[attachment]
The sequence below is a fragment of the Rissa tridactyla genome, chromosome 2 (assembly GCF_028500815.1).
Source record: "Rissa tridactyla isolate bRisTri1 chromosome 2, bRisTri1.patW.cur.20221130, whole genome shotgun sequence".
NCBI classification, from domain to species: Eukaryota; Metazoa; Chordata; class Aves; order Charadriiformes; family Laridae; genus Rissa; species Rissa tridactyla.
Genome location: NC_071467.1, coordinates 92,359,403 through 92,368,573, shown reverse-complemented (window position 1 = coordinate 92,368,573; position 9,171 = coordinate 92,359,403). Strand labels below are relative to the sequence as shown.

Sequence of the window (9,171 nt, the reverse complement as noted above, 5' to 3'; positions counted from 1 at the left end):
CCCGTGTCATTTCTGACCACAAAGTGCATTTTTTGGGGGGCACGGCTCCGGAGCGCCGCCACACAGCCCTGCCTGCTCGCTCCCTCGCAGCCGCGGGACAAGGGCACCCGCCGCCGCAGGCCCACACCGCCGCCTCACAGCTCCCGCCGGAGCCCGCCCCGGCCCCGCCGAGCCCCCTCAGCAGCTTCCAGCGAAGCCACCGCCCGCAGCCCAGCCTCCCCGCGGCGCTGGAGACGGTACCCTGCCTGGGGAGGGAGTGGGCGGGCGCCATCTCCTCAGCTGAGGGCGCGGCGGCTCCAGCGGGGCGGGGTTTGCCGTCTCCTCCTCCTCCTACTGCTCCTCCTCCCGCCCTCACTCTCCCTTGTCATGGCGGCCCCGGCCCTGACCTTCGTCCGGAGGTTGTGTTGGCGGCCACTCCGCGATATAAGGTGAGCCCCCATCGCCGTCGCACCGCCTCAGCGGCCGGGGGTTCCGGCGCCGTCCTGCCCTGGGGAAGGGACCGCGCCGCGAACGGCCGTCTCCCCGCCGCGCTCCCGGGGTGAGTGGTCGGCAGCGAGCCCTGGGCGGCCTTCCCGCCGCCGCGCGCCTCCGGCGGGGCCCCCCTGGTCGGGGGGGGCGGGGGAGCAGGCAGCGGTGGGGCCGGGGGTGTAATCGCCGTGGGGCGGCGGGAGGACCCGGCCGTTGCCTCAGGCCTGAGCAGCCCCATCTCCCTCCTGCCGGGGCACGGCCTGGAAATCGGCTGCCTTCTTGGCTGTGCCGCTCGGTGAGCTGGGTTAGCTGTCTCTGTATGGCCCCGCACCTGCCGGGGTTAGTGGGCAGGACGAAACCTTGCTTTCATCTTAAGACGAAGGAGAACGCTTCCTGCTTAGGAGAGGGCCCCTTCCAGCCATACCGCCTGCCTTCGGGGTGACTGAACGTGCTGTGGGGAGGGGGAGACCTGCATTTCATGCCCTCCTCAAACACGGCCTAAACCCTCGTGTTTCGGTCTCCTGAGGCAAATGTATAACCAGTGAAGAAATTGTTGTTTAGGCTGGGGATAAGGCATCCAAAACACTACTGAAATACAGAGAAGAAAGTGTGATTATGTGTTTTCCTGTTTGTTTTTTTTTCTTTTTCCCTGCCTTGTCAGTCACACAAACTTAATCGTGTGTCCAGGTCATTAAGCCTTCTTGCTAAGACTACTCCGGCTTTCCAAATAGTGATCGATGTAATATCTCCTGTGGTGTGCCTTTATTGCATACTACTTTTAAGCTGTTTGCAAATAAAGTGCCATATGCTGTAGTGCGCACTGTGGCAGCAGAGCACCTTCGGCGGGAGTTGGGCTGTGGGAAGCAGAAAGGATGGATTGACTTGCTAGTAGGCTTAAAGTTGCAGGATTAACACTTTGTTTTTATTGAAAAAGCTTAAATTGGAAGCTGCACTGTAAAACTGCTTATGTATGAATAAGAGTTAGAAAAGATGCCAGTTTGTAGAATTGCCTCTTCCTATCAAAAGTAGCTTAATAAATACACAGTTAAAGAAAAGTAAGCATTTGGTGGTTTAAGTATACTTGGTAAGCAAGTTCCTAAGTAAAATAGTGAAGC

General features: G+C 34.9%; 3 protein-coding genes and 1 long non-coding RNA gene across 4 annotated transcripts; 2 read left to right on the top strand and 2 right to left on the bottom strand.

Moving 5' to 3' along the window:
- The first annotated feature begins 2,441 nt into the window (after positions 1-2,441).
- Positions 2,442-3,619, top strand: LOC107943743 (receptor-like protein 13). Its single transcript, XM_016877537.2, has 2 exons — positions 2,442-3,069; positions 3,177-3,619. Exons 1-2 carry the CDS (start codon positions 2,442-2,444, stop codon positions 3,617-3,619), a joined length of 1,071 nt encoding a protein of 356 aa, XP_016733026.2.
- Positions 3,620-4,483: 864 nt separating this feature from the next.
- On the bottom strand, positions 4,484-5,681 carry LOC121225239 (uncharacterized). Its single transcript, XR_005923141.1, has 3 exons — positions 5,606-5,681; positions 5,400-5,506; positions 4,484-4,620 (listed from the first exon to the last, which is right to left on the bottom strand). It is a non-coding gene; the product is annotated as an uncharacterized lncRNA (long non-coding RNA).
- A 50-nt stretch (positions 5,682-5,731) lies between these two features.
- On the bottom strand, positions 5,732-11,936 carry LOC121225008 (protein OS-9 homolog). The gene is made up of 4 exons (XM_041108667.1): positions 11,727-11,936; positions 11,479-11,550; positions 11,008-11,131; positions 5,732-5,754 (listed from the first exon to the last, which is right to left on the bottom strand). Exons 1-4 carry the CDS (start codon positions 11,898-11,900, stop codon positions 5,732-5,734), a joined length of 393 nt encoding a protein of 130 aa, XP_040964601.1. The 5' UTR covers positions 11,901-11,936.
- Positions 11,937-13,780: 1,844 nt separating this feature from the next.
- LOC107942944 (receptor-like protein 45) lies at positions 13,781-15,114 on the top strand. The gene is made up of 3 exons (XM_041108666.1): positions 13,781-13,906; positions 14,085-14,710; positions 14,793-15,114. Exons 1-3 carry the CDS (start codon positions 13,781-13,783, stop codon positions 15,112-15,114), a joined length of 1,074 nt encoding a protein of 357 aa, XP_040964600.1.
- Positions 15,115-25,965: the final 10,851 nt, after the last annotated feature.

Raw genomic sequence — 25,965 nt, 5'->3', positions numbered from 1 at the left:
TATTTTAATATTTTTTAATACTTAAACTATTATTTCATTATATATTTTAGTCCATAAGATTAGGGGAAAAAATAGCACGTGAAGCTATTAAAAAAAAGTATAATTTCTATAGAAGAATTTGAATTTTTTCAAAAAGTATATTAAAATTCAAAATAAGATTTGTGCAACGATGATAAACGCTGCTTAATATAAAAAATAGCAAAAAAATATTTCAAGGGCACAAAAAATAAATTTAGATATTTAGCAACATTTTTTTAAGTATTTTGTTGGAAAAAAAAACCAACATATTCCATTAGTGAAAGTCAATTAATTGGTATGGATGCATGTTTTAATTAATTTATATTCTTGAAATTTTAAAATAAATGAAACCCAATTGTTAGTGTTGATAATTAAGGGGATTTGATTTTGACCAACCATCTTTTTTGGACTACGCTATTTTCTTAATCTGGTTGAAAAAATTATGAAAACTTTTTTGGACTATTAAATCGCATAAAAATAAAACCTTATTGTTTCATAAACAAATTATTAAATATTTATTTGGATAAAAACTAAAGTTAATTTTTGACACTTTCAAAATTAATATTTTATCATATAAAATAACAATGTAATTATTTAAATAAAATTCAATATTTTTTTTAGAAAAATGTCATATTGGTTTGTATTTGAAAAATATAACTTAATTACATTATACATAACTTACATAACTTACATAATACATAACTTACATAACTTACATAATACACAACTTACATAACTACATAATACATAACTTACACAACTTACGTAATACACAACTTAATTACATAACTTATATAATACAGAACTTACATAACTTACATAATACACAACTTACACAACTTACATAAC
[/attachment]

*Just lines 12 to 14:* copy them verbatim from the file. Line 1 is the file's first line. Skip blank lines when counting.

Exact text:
- On the bottom strand, positions 4,484-5,681 carry LOC121225239 (uncharacterized). Its single transcript, XR_005923141.1, has 3 exons — positions 5,606-5,681; positions 5,400-5,506; positions 4,484-4,620 (listed from the first exon to the last, which is right to left on the bottom strand). It is a non-coding gene; the product is annotated as an uncharacterized lncRNA (long non-coding RNA).
- A 50-nt stretch (positions 5,682-5,731) lies between these two features.
- On the bottom strand, positions 5,732-11,936 carry LOC121225008 (protein OS-9 homolog). The gene is made up of 4 exons (XM_041108667.1): positions 11,727-11,936; positions 11,479-11,550; positions 11,008-11,131; positions 5,732-5,754 (listed from the first exon to the last, which is right to left on the bottom strand). Exons 1-4 carry the CDS (start codon positions 11,898-11,900, stop codon positions 5,732-5,734), a joined length of 393 nt encoding a protein of 130 aa, XP_040964601.1. The 5' UTR covers positions 11,901-11,936.